Iulus Antonius. See Antonius.
Labeo, a man notorious for some act of mad cruelty to a slave.
Laberius, Decimus, a Roman knight, and a distinguished writer of mimes. When he was sixty years old, Julius Caesar in effect compelled him to appear upon the stage, although the occupation of an actor was considered as disgraceful to a gentleman. He took, however, his revenge. His prologue (which has been preserved for us by Macrobius) awakened compassion, and during the performance he adroitly availed himself of his various characters to point his wit at Caesar. In the person of a beaten Syrian slave he cried out, "Marry! Quirites, but
we lose our freedom," and all eyes were turned upon the dictator; it was followed by a sentence, "equal to the most pregnant of Tacitus :' "He must fear many, whom so many fear."
Lalǎge, (λadayń), i. e. the prattler.
Lamia, L. Aelius, of a very noble family; a warm friend of Horace ; cos. A. U. c. 756. Horace speaks of him (Epist. I. xiv.) as mourning the death of his brother Quintus.
Laomedon, king of Troy, whom Neptune and Apollo, having displeased Jupiter, were condemned to serve for wages. When they had built for him the walls of Troy, he refused to give them the reward he had promised.
Leuconoe, perhaps a fictitious person, or perhaps the whole ode addressed to her (1. xi.) is a translation from the Greek.
Licinius Murēna, L., called by adoption A. Terentius Varro Murēna, brother of Terentia the wife of Maecenas, and (by adoption) of Proculeius. He was of the college of augurs, and had a house at Formiae. After Horace had written to him the tenth ode of the second book, recommending an unambitious life, he engaged or was.implicated in the conspiracy of Fannius Caepio against the life of Augustus, for which he suffered death.
Licinus, a barber, advanced to a senator by Julius Caesar: on him was written the celebrated epitaph:
"Marmoreo Licinus tumulo jacet, at Cato parvo,
Pompeius nullo; credimus esse deos?"
Licymnia, generally supposed to indicate Terentia, the wife of MaeThe quantity of the syllables in the two names is the same. So Catullus substitutes Lesbia for Clodia, Tibullus Delia for Plania and Flavia for Plautia, Propertius Cynthia for Hostia. The name Ligyhymnia, Ligymnia, i. e. voce canens acuta, and seems to have been selected with reference to her dulces cantus. (Carm. II. xii.)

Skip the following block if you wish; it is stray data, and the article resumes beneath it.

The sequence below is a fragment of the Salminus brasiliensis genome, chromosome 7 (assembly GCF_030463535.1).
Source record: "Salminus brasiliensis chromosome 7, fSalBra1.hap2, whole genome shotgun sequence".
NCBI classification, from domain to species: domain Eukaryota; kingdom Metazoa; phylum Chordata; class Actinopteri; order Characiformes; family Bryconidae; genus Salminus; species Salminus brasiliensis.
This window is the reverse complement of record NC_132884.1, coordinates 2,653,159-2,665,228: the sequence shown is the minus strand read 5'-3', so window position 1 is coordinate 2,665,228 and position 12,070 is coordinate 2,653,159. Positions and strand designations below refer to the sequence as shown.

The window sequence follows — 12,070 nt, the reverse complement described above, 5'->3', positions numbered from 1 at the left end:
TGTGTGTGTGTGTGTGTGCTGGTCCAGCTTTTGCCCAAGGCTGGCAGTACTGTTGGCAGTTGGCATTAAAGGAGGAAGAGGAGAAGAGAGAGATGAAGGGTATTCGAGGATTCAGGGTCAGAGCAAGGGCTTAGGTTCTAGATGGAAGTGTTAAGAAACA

Ligurīnus, an imaginary youth.
Lollius, M., Palicanus (or Paullinus). It may be that Horace knew Lollius's better qualities only, and that it was partly to console him after his defeat in Germany A. U. c. 738 that the Ode IV. ix. was written. He had served with distinction as Propraetor in Gaul, and was consul with Lepidus A. U. c. 733. Horace did not live to hear of his rapacity in the East, which induced him to take bribes of the Parthians. His guilt was betrayed to Augustus, and he slew himself to escape public disgrace. It is singular that Horace should have chosen to celebrate the contempt of wealth as one of the virtues of Lollius.
Lollius Maximus, (perhaps son of the
addressed in two
epistles. In Epist. 1. ii. Horace seems to have taken the privilege of an intimate friend of the family to write to Lollius, who was employed in studying oratory at Rome and composing declamations. Throughout this graceful letter, he moralizes to the young student out of Homer, as an Englishman might out of Shakespeare, as the great storehouse for examples of vice and virtue to which he might perpetually recur.
Lucilius, C. The first writer of hexameter satire. The few broken fragments of his writings which remain show great force, vehemence, and even picturesqueness of expression, but his verses are hard and harsh; his language, though at times strongly vernacular, strains after Greek compounds; and we can even now, (says Milman,) if we compare the idiomatic pellucidity of Horace, understand the sense of the word muddy (lutulentus) as applied to the flow of the verse of Lucilius. Lupus, C. Cornelius Lentulus, consul 156 B. C. An object of fierce satire to Lucilius.